Cancer registries are a fundamental requirement for the successful implementation of NCCPs. Why? Because you need to know the problem before you can implement a plan to fix that problem. Cancer registries collect highly valuable epidemiologic data on the state of cancer in a country – which cancers are most common, which areas have the highest cancer burden, who is most affected by cancer, etc. The data collected in cancer registries is essential for health officials to know the who, what, when, where, and why of their national cancer control plans. Armed with the knowledge of the local needs and current deficiencies in cancer care, a country can develop an evidence-based and forward-looking NCCP.

 

Fortunately, the percentage of Latin American and Caribbean countries that reported having a population-based cancer registry increased from 21% to 67% between 2011 and 2014. However, there is still a long way to go, as the proportion of the population that is actually covered by these registries is still quite low compared to developed countries. As the quality and quantity of data collected in Latin America grows, health authorities can begin to establish specific public health strategies to address the growing burden of cancer throughout the region.

 

Peru is a great example of a country in Latin America that has created, adopted, and implemented a national cancer control plan, which they have named “Plan Esperanza.” Plan Esperanza was created by a multidisciplinary team, including policy makers, that brought together different constituents to put forth comprehensive cancer control policies. The plan now impressively includes ten neoplastic diseases. Since the adoption of their NCCP, the following amazing things have happened in Peru:

  • The proportion of patients included in the universal healthcare system increased from 17% to 64%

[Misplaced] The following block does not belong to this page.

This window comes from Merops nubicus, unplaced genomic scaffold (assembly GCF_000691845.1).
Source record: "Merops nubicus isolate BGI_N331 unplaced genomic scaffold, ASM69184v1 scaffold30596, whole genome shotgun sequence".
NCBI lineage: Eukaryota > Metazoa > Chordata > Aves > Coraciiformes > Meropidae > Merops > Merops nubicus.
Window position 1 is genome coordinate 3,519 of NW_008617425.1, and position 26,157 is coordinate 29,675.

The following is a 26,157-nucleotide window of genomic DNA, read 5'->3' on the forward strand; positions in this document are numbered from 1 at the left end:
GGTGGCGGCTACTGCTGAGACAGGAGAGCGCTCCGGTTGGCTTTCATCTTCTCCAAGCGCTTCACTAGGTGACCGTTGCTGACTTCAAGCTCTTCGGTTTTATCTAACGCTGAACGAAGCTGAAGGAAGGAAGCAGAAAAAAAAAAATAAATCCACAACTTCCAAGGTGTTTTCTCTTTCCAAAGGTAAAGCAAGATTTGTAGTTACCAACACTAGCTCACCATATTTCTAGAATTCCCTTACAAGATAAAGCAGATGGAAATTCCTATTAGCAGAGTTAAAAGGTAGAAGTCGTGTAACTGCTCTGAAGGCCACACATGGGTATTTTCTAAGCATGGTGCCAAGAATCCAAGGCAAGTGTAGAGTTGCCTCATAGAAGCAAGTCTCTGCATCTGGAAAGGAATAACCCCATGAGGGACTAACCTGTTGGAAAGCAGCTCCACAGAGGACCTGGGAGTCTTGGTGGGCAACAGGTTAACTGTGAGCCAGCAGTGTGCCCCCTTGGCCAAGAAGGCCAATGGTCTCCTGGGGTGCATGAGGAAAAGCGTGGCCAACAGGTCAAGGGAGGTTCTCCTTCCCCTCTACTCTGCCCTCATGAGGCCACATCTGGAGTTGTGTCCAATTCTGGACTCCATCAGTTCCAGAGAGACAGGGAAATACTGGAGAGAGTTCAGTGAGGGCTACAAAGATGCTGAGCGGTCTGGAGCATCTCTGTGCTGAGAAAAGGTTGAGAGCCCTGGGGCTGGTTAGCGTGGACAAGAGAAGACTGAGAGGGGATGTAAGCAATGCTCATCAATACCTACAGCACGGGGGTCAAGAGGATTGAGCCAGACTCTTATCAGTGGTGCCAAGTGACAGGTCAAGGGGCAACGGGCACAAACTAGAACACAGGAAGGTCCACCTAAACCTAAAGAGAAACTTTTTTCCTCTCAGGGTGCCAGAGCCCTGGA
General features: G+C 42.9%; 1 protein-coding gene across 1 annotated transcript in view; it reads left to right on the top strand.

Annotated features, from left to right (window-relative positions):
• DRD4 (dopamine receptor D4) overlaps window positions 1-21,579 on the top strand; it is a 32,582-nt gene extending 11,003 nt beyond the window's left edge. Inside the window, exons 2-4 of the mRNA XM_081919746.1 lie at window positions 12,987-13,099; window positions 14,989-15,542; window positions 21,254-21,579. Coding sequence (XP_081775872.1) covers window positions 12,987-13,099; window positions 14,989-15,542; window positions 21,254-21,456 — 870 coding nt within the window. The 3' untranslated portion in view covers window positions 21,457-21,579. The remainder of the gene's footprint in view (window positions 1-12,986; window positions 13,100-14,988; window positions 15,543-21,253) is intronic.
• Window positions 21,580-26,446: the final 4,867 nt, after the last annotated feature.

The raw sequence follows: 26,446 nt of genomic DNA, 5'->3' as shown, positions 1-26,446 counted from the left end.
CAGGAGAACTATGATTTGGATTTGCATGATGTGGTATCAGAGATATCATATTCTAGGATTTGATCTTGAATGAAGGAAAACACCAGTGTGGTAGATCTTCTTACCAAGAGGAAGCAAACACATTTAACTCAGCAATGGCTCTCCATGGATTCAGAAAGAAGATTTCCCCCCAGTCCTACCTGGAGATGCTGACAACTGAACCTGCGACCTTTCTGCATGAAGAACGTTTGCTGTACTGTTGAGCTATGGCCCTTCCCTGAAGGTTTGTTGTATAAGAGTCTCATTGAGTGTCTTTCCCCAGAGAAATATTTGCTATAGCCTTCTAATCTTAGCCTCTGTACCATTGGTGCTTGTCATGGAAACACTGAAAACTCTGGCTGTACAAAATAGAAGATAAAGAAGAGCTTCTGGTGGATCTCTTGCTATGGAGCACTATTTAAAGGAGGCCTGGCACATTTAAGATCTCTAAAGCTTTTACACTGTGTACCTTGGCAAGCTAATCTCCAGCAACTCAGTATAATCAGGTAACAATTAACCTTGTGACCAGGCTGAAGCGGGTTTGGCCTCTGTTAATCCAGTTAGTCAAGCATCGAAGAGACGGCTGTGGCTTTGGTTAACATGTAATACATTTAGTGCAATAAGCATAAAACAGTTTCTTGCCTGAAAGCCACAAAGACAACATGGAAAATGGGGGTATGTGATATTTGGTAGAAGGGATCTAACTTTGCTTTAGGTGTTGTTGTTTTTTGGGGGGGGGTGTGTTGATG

• The proportion of patients who paid out-of-pocket expenses for cancer treatment decreased from 59% to 7%
  • 16 million people have received preventive interventions, such as educational sessions and counselling
  • 2.5 million people have been screened for cervical, breast, gastric, colon, or prostate cancer – or a combination of these diseases

 

National cancer control plans like Peru’s are so important that coordinated international efforts – spearheaded by big organizations like the WHO – have been cropping up over the past few years. For example, the WHO endorsed the Global Action Plan for the Prevention and Control of Non-Communicable Diseases 2013-2020, which aims to achieve a 25% reduction in premature mortality from NCDs by 2025. WHO and PAHO (the Pan American Health Organization) launched the Women’s Cancer Initiative to bring together partners to set up action plans for the prevention and control of cervical and breast cancer in Latin America. Finally, the International Cancer Control Planning Partnership (ICCPP) was launched due to the combined forces of the Center for Global Health and the National Institutes of Health in the United States, the Latin America and Caribbean Society of Medical Oncology, PAHO, and the Union for International Cancer Control. The goal of the ICCPP is to implement and assess national cancer control plans with a worldwide framework and international support.

 

Undoubtedly, there is an urgent need to plan, develop, and better implement national cancer strategies, as low- and middle-income countries continue to bear more and more of the global cancer burden. What other countries or international organizations have been particularly successful at designing and implementing NCCPs? What more is needed from the international community to make these important goals a reality? Join the conversation and comment below!

 


Information in this post is summarized from our Lancet Oncology Commissions on Planning Cancer Control in Latin America and the Caribbean and Progress and remaining challenges for cancer control in Latin America and the Caribbean.